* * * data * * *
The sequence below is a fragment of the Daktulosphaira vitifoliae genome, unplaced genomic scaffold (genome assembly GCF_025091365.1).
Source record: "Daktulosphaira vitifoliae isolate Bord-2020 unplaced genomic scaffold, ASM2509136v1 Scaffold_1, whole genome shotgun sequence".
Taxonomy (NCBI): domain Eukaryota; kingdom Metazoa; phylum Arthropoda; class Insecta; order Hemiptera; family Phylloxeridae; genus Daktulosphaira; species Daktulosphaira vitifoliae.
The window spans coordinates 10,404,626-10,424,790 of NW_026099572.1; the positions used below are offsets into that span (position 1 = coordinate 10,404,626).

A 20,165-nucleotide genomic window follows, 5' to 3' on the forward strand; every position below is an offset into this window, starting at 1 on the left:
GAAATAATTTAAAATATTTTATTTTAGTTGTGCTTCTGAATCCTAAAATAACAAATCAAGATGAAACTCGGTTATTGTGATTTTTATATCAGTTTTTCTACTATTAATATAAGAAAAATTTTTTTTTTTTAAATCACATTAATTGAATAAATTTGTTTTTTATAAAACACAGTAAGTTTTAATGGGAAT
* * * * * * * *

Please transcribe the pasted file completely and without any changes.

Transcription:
The sequence below is a fragment of the Daktulosphaira vitifoliae genome, unplaced genomic scaffold (genome assembly GCF_025091365.1).
Source record: "Daktulosphaira vitifoliae isolate Bord-2020 unplaced genomic scaffold, ASM2509136v1 Scaffold_1, whole genome shotgun sequence".
Taxonomy (NCBI): domain Eukaryota; kingdom Metazoa; phylum Arthropoda; class Insecta; order Hemiptera; family Phylloxeridae; genus Daktulosphaira; species Daktulosphaira vitifoliae.
The window spans coordinates 10,404,626-10,424,790 of NW_026099572.1; the positions used below are offsets into that span (position 1 = coordinate 10,404,626).

A 20,165-nucleotide genomic window follows, 5' to 3' on the forward strand; every position below is an offset into this window, starting at 1 on the left:
GAAATAATTTAAAATATTTTATTTTAGTTGTGCTTCTGAATCCTAAAATAACAAATCAAGATGAAACTCGGTTATTGTGATTTTTATATCAGTTTTTCTACTATTAATATAAGAAAAATTTTTTTTTTTTAAATCACATTAATTGAATAAATTTGTTTTTTATAAAACACAGTAAGTTTTAATGGGAAT